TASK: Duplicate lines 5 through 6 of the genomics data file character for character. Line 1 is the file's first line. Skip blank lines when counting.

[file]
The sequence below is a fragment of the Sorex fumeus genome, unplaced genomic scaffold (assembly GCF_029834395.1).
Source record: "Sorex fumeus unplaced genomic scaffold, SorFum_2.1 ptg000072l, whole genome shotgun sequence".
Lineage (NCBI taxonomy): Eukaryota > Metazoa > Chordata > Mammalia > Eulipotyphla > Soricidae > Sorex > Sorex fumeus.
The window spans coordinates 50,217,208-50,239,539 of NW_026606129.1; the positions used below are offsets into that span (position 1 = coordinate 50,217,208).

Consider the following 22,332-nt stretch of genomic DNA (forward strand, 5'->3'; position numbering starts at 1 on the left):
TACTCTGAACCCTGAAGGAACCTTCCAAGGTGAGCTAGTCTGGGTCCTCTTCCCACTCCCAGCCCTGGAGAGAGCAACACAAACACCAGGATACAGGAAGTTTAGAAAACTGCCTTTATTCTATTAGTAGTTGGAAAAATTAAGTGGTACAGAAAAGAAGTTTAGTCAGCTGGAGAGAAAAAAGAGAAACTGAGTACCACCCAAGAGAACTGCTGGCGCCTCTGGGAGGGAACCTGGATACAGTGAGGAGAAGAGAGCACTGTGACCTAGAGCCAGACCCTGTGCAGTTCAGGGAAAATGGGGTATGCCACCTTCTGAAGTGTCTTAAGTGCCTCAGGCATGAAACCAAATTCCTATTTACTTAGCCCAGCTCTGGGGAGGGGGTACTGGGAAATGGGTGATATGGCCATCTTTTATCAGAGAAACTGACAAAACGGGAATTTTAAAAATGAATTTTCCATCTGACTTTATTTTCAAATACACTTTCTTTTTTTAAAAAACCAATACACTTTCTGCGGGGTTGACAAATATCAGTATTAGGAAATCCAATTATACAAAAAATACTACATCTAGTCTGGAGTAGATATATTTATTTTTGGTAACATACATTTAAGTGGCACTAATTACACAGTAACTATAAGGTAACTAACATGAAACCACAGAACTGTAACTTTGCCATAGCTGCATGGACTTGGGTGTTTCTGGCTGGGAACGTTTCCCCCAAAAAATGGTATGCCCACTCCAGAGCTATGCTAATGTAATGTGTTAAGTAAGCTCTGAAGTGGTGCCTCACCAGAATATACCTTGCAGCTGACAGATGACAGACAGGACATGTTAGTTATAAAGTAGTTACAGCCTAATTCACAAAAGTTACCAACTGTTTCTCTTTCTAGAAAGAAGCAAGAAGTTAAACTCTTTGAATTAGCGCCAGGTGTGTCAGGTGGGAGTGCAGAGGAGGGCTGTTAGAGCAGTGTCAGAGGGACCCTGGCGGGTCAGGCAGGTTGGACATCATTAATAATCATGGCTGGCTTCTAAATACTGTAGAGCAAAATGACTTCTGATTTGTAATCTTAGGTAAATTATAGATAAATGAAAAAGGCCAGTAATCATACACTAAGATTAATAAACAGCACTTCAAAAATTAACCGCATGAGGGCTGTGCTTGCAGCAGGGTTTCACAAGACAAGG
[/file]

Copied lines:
Consider the following 22,332-nt stretch of genomic DNA (forward strand, 5'->3'; position numbering starts at 1 on the left):
TACTCTGAACCCTGAAGGAACCTTCCAAGGTGAGCTAGTCTGGGTCCTCTTCCCACTCCCAGCCCTGGAGAGAGCAACACAAACACCAGGATACAGGAAGTTTAGAAAACTGCCTTTATTCTATTAGTAGTTGGAAAAATTAAGTGGTACAGAAAAGAAGTTTAGTCAGCTGGAGAGAAAAAAGAGAAACTGAGTACCACCCAAGAGAACTGCTGGCGCCTCTGGGAGGGAACCTGGATACAGTGAGGAGAAGAGAGCACTGTGACCTAGAGCCAGACCCTGTGCAGTTCAGGGAAAATGGGGTATGCCACCTTCTGAAGTGTCTTAAGTGCCTCAGGCATGAAACCAAATTCCTATTTACTTAGCCCAGCTCTGGGGAGGGGGTACTGGGAAATGGGTGATATGGCCATCTTTTATCAGAGAAACTGACAAAACGGGAATTTTAAAAATGAATTTTCCATCTGACTTTATTTTCAAATACACTTTCTTTTTTTAAAAAACCAATACACTTTCTGCGGGGTTGACAAATATCAGTATTAGGAAATCCAATTATACAAAAAATACTACATCTAGTCTGGAGTAGATATATTTATTTTTGGTAACATACATTTAAGTGGCACTAATTACACAGTAACTATAAGGTAACTAACATGAAACCACAGAACTGTAACTTTGCCATAGCTGCATGGACTTGGGTGTTTCTGGCTGGGAACGTTTCCCCCAAAAAATGGTATGCCCACTCCAGAGCTATGCTAATGTAATGTGTTAAGTAAGCTCTGAAGTGGTGCCTCACCAGAATATACCTTGCAGCTGACAGATGACAGACAGGACATGTTAGTTATAAAGTAGTTACAGCCTAATTCACAAAAGTTACCAACTGTTTCTCTTTCTAGAAAGAAGCAAGAAGTTAAACTCTTTGAATTAGCGCCAGGTGTGTCAGGTGGGAGTGCAGAGGAGGGCTGTTAGAGCAGTGTCAGAGGGACCCTGGCGGGTCAGGCAGGTTGGACATCATTAATAATCATGGCTGGCTTCTAAATACTGTAGAGCAAAATGACTTCTGATTTGTAATCTTAGGTAAATTATAGATAAATGAAAAAGGCCAGTAATCATACACTAAGATTAATAAACAGCACTTCAAAAATTAACCGCATGAGGGCTGTGCTTGCAGCAGGGTTTCACAAGACAAGG